WASHINGTON LETTER Aug-22-2008 (870 words) Backgrounder and analysis. With photos posted Aug. 18 and graphic posted Aug. 22. xxxn
Faith and politicians: Less important to voters but more visible?
By Patricia Zapor
Catholic News Service
WASHINGTON (CNS) -- Although millions of people tuned in recently to watch Sens. John McCain and Barack Obama talk about how their religious faith affects their political views, a new public opinion poll found that American voters increasingly are uncomfortable when politicians talk about their religion.
Could the two apparently contradictory snapshots mean that religion-based rhetoric is not going to be as polarizing a factor in this year's election as it has been in the past?
At the Saddleback Forum held at Saddleback Church in Lake Forest, Calif., the Rev. Rick Warren, founding pastor and author of the best-selling "The Purpose-Driven Life," questioned McCain, R-Ariz., and Obama, D-Ill., separately for an hour each in a nationally broadcast session held in the sanctuary of his 20,000-member evangelical church.
Rev. Warren posed nearly identical questions to each senator, starting with queries about whose advice they value, what some of their personal moral failings have been and how the nation has failed morally.
The event was praised by some commentators as a long-overdue elevation of faith and morals as valuable indicators of the candidates' suitability to serve as president. Others decried it as an inappropriate injection into the campaign of a "religious test" for the presidency.
Still, millions watched and major news outlets covered thoroughly an event run by a preacher and held in a church. Analysts gave almost as much attention to the nuances of McCain's and Obama's responses about their faith as they have devoted to parsing the candidates' options for running mates.
At the same time, the Pew Forum on Religion and Public Life said in a report released Aug. 21 that a majority of voters -- 52 percent -- now say churches should keep out of politics. That's a steady increase since 1996, when 43 percent agreed with the statement. As recently as 2004, only 44 percent expressed that opinion. The most dramatic shift in favor of churches staying out of politics came from conservatives and evangelicals.
Pew said that "the change of mind about the role of religious institutions in politics is most apparent among people who are most concerned about the very issues that churches ... have focused on, and among those who fault the parties for their friendliness toward religion."
Msgr. Frank Maniscalco was among those who paid close attention to the Saddleback Forum. The former communications secretary for the U.S. Conference of Catholic Bishops and current public policy director and pro-life office director for the Diocese of Rockville Centre, N.Y., was among panelists who e-mailed comments about the forum as it progressed to USA Today for reports posted on the newspaper's Web site.
He told Catholic News Service he thought the forum was valuable for the chance to see the candidates in a format that wasn't suited to sound-bite answers. Unlike traditional one-on-one debates moderated by journalists, Msgr. Maniscalco said Rev. Warren seemed to genuinely want to engage McCain and Obama in conversation.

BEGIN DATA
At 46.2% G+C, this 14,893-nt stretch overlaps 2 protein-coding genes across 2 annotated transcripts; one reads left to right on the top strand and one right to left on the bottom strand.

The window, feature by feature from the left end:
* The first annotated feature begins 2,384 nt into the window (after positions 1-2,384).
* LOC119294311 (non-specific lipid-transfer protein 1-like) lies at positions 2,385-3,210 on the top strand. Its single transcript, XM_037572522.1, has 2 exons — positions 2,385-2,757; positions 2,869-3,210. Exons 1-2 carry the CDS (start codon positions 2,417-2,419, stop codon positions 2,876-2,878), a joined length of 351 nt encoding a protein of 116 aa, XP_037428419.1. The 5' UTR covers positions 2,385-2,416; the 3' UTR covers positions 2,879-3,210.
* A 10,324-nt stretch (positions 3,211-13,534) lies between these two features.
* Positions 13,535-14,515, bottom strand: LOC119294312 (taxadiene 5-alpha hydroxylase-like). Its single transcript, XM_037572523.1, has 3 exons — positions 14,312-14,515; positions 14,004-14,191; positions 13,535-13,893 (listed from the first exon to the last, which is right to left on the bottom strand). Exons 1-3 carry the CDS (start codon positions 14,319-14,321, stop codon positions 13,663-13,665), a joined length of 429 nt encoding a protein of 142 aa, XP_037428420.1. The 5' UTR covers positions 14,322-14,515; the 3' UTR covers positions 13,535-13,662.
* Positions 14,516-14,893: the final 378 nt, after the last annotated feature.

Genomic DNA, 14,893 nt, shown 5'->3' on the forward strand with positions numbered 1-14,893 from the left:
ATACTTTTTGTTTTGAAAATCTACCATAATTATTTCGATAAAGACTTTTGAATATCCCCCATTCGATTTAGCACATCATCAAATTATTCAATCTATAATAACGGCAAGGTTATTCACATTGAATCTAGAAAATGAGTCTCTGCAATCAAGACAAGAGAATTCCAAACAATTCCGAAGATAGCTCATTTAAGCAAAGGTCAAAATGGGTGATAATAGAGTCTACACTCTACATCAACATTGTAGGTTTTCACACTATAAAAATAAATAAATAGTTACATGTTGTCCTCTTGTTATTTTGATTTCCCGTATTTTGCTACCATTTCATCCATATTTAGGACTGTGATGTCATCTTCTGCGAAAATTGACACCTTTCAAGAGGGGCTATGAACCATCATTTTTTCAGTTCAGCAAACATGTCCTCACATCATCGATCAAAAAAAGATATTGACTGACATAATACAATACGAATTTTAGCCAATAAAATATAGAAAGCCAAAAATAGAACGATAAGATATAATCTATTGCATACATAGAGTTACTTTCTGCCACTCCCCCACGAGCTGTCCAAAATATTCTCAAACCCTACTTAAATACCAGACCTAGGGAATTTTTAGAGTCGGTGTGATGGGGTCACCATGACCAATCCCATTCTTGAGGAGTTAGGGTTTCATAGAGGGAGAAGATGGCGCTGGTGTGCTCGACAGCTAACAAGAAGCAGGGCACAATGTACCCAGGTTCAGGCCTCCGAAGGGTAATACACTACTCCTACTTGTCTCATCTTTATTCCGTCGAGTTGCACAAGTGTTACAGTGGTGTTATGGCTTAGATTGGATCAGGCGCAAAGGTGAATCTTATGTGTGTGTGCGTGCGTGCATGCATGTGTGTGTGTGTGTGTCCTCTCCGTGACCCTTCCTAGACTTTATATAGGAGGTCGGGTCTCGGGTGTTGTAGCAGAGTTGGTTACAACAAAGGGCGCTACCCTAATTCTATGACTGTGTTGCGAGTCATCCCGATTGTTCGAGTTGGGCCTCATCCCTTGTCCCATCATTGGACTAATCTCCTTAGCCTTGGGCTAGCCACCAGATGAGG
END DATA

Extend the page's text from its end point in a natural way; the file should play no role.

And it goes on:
"He was not acting as a 'gotcha' moderator," he said. The format allowed Obama to describe at length his interest in programs to reduce the number of abortions, for instance.
But while crediting Obama for some issues on which his positions mesh with the Catholic Church's stance, such as funding for AIDS relief, Msgr. Maniscalco faulted Obama for sidestepping a question about when a baby gets human rights.
Obama said the answer depends on "whether you are looking at it from a theological perspective or a scientific perspective," and that the answer is "above my pay grade."
Msgr. Maniscalco said in a message sent during the forum that the answer "was a disaster. Not only did he dodge the basic question about the rights of the unborn but the dodge was not even intellectually respectable. Pay grade, indeed."
He said he thought the forum gave him a chance to get to know the candidates, especially McCain, better. He said he appreciated McCain's succinct response to the question about a baby's rights: "At the moment of conception."
But Msgr. Maniscalco faulted the Arizona senator for his support for research using human embryonic stem cells, calling that "clearly inconsistent" with his stated belief about when life begins.
The Rev. Jennifer Butler, a Presbyterian minister who heads Faith in Public Life, a resource center created by interfaith national religious leaders, said she thought the Saddleback Forum was a "landmark," in that it "shows that faith is not going to be captive to any one political party."
The organizers of Faith in Public Life come from a wide range of religions. Its board members include St. Joseph Sister Catherine Pinkerton and Episcopalian, Unitarian, Muslim and Baptist leaders, Republicans as well as Democrats.
Rev. Butler said she would like to have seen the candidates questioned by representatives of other religions, but she thought the Saddleback Forum still elevated the role of faith in the political campaign.
The questioning fit with at least one goal of those who envisioned the Saddleback Forum and an earlier Compassion Forum sponsored by her organization, she said: "As long as we're saying faith is important to people, but regardless of your faith, it will be respected."
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